This project examines the role of architecture, programmatic organization, and it’s influence on the rehabilitation of inmates.
Is it possible through thoughtful design to provide the same daily mental stimulation and social interactions one would encounter on the outside within one facility?
Prisons facilities are the sole focus of this research because they house inmates for long periods of time whereas jails, work release centers, and halfway houses are short term. I also focus only on the location, architecture, and organization; I am not qualified nor inclined to speak to sentencing and policies.
Through the opportunity of the John Worthington Ames Scholarship from the Boston Architectural College in Boston, MA, I am traveling to Scandinavia, Canada, and across the United States to experience the spatial design of prison facilities. Our prisons here in the United States are failing as evident in our extremely high inmate population and high recidivism rates-both the highest in the world.
The contemporary prison in the United States is a flawed design hidden behind walls of secrecy and financial gain. Not only are they unsuccessful in rehabilitation, they actually exacerbate the existing issues many inmates face prior to incarceration, subsequently locking them into the cycle of repeat incarceration.
In a system set up for failure, inmates are isolated from their families and friends in rurally located institutions, breaking familial bonds which have negative affects on both parent and child. For those living near the poverty level, costly visits and telephone calls are simply not an option. Without a family member or spouse to fill the role as guardian, the child will end up in the child services system. Removing prisons from the view of society has created a stigma that these individuals are dangerous and cannot be trusted with their freedoms.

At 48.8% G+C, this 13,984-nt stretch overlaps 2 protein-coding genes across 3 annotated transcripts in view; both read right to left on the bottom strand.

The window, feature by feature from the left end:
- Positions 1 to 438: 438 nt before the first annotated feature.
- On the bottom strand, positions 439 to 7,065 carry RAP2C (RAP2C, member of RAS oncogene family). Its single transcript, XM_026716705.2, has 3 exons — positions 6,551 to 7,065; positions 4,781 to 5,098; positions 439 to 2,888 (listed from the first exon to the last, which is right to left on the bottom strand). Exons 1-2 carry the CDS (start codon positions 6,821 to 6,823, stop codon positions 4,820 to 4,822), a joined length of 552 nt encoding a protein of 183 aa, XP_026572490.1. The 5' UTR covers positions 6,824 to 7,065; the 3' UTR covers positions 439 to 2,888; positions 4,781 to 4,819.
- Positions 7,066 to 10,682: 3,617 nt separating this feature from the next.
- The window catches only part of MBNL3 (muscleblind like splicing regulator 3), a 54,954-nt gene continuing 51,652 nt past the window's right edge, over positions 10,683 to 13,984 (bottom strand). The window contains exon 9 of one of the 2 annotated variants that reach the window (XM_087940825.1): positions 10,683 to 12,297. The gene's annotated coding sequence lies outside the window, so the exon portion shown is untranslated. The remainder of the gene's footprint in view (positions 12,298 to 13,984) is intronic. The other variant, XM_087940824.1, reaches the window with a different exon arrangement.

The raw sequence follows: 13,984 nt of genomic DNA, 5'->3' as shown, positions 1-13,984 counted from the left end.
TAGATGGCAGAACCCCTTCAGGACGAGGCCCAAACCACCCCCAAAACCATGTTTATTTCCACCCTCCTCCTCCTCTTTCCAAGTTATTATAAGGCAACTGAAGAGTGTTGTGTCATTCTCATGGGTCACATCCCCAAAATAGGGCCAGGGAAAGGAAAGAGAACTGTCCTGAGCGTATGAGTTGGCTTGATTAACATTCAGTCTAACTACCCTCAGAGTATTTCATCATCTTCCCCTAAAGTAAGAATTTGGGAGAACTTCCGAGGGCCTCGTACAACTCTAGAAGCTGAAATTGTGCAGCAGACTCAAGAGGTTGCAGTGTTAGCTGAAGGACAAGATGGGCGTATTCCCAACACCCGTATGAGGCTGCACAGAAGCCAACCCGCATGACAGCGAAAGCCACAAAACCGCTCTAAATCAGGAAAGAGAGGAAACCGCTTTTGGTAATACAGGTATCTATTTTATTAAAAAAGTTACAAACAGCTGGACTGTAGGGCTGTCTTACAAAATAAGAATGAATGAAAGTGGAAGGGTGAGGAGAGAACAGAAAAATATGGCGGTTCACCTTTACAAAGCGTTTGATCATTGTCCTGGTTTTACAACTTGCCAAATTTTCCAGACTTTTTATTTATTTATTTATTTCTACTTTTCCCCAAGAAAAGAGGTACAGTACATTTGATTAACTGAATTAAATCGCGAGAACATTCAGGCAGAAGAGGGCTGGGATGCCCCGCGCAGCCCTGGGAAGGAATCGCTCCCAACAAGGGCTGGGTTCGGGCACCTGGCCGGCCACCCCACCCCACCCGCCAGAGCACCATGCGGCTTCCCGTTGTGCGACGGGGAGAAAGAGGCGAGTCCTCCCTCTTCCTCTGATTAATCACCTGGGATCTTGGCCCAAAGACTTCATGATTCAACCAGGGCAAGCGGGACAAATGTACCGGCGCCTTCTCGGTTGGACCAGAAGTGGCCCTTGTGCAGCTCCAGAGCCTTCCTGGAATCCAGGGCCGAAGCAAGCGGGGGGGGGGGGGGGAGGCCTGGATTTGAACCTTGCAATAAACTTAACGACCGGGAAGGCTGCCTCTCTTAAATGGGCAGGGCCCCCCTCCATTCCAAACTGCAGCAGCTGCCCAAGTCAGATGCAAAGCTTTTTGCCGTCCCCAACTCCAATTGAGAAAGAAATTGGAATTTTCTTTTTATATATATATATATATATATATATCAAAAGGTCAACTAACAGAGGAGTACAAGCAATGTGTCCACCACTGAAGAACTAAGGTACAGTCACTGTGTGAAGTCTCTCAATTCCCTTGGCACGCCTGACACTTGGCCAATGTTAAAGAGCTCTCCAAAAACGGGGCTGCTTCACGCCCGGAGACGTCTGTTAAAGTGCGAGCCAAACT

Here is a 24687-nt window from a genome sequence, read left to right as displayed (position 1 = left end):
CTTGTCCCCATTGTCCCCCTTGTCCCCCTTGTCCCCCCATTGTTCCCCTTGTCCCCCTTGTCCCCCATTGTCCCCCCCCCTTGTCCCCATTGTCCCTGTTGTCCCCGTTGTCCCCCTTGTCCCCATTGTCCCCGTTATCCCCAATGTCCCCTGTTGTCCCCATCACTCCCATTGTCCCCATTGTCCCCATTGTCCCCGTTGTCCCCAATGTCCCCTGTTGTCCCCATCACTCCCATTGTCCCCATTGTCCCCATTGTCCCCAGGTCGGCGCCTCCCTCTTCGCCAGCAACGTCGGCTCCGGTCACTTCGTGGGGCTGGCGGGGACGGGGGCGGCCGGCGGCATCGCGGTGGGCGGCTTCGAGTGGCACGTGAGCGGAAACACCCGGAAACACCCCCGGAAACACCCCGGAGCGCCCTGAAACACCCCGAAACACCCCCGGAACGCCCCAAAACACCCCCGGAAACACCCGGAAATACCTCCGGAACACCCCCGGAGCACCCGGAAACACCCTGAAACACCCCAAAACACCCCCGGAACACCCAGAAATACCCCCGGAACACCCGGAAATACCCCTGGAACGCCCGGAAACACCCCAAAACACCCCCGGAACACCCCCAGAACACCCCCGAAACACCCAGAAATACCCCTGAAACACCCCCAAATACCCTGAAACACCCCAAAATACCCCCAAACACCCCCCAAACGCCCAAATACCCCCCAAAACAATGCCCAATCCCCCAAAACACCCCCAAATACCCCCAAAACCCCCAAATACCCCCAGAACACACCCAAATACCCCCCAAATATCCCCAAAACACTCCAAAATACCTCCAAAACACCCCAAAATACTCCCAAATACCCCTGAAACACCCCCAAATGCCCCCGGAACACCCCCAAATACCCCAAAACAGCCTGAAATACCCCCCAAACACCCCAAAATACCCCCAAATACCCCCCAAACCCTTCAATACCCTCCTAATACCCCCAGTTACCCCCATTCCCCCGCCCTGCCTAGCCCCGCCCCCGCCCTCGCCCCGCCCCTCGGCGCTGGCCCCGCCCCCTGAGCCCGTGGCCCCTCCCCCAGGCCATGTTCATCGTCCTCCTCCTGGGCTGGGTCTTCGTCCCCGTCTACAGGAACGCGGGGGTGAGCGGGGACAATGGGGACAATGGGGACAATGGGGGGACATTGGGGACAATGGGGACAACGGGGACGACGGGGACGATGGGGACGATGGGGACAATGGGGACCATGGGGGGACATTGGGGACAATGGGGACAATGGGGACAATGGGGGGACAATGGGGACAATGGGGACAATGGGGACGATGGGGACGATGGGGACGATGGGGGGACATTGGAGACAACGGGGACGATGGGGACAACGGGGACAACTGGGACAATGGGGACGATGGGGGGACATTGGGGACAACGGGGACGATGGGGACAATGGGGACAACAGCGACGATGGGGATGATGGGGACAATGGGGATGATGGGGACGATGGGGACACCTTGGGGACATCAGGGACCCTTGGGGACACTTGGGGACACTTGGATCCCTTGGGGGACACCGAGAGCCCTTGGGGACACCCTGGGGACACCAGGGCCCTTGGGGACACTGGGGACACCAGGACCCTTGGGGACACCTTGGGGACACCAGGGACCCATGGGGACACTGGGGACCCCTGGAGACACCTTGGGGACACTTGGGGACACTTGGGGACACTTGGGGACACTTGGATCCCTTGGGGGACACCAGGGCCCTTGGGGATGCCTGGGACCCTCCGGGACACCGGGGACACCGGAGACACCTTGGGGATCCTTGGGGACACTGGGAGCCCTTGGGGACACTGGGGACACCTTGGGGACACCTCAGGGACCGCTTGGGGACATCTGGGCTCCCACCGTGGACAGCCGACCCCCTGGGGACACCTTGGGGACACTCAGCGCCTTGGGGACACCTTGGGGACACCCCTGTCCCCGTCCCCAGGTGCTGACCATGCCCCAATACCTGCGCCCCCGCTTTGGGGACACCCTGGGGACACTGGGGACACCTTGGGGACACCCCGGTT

Living in an abnormal environment for lengthy periods of time mentally, physically, and socially stagnant, an inmate is expected to reintegrate seamlessly with society upon release. With the added burden of being branded a criminal for life, inmates are unable to secure housing and employment, thus falling back into previous behaviors and recidivating. Individuals as well as entire families are caught in this carceral cycle and unable to break free. The uniformity of treatments and the one size fits all approach to imprisonment overlooks the varying needs of each inmate such as past traumas, type of crime committed, gender, age, mental health, and drug addiction.
The research spans from the country with the highest inmate population (U.S.A.) to the Nordic countries (Finland, Sweden, and Norway) which have the lowest recidivism rates in the world at 20% and touches on all countries in between. After exploring countries across the globe to understand the types of facilities various cultures use for incarceration for this comparative analysis, I will compile this information into a document that will serve as a “kit of parts” for prison design. All inmates are different and should be treated as such, so prisons should be designed with the required architectural elements to fit the needs of the inmate population rather than as a one size fits all template.